Many "nudges" aim to make life simpler, safer, or easier for people to navigate, but what do members of the public really think about these policies? Drawing on surveys from numerous nations around the world, Sunstein and Reisch explore whether citizens approve of nudge policies. Their most important finding is simple and striking. In diverse countries, both democratic and nondemocratic, strong majorities approve of nudges designed to promote health, safety, and environmental protection--and their approval cuts across political divisions.
In recent years, many governments have implemented behaviorally informed policies, focusing on nudges--understood as interventions that preserve freedom of choice, but that also steer people in certain directions. In some circles, nudges have become controversial, with questions raised about whether they amount to forms of manipulation. This fascinating book carefully considers these criticisms and answers important questions. What do citizens actually think about behaviorally informed policies? Do citizens have identifiable principles in mind when they approve or disapprove of the policies? Do citizens of different nations agree with each other?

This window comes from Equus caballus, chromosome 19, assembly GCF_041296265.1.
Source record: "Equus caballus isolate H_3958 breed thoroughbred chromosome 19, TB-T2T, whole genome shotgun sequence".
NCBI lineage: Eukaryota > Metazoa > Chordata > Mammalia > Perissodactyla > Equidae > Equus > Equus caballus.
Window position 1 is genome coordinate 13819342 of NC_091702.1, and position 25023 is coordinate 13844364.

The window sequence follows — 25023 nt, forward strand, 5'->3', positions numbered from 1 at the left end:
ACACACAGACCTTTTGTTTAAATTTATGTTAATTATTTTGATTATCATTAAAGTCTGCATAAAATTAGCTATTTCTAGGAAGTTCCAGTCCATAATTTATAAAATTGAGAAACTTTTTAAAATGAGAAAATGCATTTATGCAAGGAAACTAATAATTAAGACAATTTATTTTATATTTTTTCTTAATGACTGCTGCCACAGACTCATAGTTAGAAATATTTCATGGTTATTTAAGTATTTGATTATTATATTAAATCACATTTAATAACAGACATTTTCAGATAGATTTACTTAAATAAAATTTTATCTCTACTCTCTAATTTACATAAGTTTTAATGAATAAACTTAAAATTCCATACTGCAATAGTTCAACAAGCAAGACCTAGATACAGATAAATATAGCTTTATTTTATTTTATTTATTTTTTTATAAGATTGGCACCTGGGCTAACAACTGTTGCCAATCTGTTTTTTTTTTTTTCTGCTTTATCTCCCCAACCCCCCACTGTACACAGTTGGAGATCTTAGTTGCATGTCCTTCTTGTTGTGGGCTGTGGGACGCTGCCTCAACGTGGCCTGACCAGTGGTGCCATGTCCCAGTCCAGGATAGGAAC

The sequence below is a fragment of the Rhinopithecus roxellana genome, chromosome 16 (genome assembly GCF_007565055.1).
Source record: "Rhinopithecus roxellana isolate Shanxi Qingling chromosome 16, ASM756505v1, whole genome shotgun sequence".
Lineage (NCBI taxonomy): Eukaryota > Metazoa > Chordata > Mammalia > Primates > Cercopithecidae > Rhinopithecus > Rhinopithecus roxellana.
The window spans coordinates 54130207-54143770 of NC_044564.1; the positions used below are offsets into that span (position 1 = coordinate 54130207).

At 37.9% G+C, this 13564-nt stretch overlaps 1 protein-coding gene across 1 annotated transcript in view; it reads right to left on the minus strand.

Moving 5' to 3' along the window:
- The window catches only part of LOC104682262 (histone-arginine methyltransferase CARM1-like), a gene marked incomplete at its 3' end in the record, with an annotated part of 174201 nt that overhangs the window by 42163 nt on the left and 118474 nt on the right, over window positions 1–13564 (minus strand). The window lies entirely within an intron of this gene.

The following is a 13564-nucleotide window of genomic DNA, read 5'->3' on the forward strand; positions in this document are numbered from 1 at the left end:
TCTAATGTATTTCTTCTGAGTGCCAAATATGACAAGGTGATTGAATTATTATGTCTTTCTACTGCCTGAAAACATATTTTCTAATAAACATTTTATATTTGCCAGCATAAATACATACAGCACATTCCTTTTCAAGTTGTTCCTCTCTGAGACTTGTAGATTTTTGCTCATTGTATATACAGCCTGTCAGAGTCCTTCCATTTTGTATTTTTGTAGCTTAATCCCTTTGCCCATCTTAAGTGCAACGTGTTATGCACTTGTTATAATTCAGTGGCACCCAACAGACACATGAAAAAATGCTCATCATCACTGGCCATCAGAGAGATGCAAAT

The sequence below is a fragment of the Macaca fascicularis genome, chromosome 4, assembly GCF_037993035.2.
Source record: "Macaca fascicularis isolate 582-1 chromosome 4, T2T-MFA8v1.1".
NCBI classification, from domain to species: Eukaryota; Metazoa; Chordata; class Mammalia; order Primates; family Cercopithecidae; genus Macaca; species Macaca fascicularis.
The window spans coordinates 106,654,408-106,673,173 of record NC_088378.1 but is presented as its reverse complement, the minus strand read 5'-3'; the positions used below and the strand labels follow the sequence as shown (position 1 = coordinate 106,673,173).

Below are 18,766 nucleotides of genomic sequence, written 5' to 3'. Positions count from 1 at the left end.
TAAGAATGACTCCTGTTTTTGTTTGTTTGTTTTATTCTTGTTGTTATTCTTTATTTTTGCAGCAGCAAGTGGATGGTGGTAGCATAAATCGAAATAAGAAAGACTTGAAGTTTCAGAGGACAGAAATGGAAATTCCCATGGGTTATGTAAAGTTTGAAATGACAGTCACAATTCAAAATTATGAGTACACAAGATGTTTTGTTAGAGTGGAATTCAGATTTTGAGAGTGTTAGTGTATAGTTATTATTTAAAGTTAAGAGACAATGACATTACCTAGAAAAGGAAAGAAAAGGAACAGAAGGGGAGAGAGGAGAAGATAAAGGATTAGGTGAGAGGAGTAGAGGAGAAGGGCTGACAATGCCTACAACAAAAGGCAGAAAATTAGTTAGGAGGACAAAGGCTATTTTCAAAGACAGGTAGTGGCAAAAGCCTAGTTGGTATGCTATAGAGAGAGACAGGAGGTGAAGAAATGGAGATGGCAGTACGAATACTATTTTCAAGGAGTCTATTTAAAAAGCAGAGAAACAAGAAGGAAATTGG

From the answers to these questions, the authors identify six principles of legitimacy--a "bill of rights" for nudging that build on strong public support for nudging policies around the world, while also recognizing what citizens disapprove of. Their bill of rights is designed to capture citizens' central concerns, reflecting widespread commitments to freedom and welfare that transcend national boundaries.
About the Author:
Cass R. Sunstein is the Robert Walmsley University Professor at Harvard, USA. From 2009 to 2012, he was Administrator of the White House Office of Information and Regulatory Affairs. He is the founder and director of the Program on Behavioral Economics and Public Policy at Harvard Law School.
Lucia A. Reisch is a behavioral economist and Professor at Copenhagen Business School, Denmark. She also holds a permanent Guest Professorship at the Zeppelin University of Friedrichshafen, Germany, and an appointment as honorary Leibniz Chair, awarded by the German Leibniz Association and the Leibniz Institute of Prevention Research and Epidemiology.